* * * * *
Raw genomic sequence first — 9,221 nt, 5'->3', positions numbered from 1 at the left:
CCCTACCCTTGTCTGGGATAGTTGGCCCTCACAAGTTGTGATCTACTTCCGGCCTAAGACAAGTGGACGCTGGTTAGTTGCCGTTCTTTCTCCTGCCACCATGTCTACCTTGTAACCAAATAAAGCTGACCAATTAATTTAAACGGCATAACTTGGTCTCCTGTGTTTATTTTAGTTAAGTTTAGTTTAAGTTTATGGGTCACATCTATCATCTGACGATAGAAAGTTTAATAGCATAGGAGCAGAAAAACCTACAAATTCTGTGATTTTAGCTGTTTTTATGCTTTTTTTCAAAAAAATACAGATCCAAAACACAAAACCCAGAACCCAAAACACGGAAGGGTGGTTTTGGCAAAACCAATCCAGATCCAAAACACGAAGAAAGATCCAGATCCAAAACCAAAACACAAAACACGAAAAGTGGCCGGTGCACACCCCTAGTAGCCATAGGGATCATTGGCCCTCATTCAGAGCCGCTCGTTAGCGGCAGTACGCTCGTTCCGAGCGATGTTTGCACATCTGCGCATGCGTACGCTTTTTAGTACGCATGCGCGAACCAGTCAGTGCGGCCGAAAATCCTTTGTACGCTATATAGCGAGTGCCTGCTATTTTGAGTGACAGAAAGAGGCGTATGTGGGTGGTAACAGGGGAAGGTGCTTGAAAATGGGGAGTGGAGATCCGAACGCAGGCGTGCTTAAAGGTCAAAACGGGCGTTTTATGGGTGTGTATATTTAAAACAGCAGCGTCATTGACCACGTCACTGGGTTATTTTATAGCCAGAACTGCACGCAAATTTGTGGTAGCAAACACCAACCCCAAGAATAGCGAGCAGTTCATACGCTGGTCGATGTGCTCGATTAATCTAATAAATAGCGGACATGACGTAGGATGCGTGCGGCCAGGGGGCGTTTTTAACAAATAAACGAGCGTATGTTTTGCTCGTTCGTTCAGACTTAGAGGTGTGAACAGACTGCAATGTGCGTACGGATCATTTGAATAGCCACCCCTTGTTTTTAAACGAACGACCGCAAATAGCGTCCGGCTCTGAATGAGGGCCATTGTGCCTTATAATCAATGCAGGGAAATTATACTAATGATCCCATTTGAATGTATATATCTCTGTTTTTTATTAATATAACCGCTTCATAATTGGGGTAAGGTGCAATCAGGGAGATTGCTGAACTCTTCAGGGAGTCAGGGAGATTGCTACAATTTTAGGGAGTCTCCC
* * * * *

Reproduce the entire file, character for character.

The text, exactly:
Raw genomic sequence first — 9,221 nt, 5'->3', positions numbered from 1 at the left:
CCCTACCCTTGTCTGGGATAGTTGGCCCTCACAAGTTGTGATCTACTTCCGGCCTAAGACAAGTGGACGCTGGTTAGTTGCCGTTCTTTCTCCTGCCACCATGTCTACCTTGTAACCAAATAAAGCTGACCAATTAATTTAAACGGCATAACTTGGTCTCCTGTGTTTATTTTAGTTAAGTTTAGTTTAAGTTTATGGGTCACATCTATCATCTGACGATAGAAAGTTTAATAGCATAGGAGCAGAAAAACCTACAAATTCTGTGATTTTAGCTGTTTTTATGCTTTTTTTCAAAAAAATACAGATCCAAAACACAAAACCCAGAACCCAAAACACGGAAGGGTGGTTTTGGCAAAACCAATCCAGATCCAAAACACGAAGAAAGATCCAGATCCAAAACCAAAACACAAAACACGAAAAGTGGCCGGTGCACACCCCTAGTAGCCATAGGGATCATTGGCCCTCATTCAGAGCCGCTCGTTAGCGGCAGTACGCTCGTTCCGAGCGATGTTTGCACATCTGCGCATGCGTACGCTTTTTAGTACGCATGCGCGAACCAGTCAGTGCGGCCGAAAATCCTTTGTACGCTATATAGCGAGTGCCTGCTATTTTGAGTGACAGAAAGAGGCGTATGTGGGTGGTAACAGGGGAAGGTGCTTGAAAATGGGGAGTGGAGATCCGAACGCAGGCGTGCTTAAAGGTCAAAACGGGCGTTTTATGGGTGTGTATATTTAAAACAGCAGCGTCATTGACCACGTCACTGGGTTATTTTATAGCCAGAACTGCACGCAAATTTGTGGTAGCAAACACCAACCCCAAGAATAGCGAGCAGTTCATACGCTGGTCGATGTGCTCGATTAATCTAATAAATAGCGGACATGACGTAGGATGCGTGCGGCCAGGGGGCGTTTTTAACAAATAAACGAGCGTATGTTTTGCTCGTTCGTTCAGACTTAGAGGTGTGAACAGACTGCAATGTGCGTACGGATCATTTGAATAGCCACCCCTTGTTTTTAAACGAACGACCGCAAATAGCGTCCGGCTCTGAATGAGGGCCATTGTGCCTTATAATCAATGCAGGGAAATTATACTAATGATCCCATTTGAATGTATATATCTCTGTTTTTTATTAATATAACCGCTTCATAATTGGGGTAAGGTGCAATCAGGGAGATTGCTGAACTCTTCAGGGAGTCAGGGAGATTGCTACAATTTTAGGGAGTCTCCC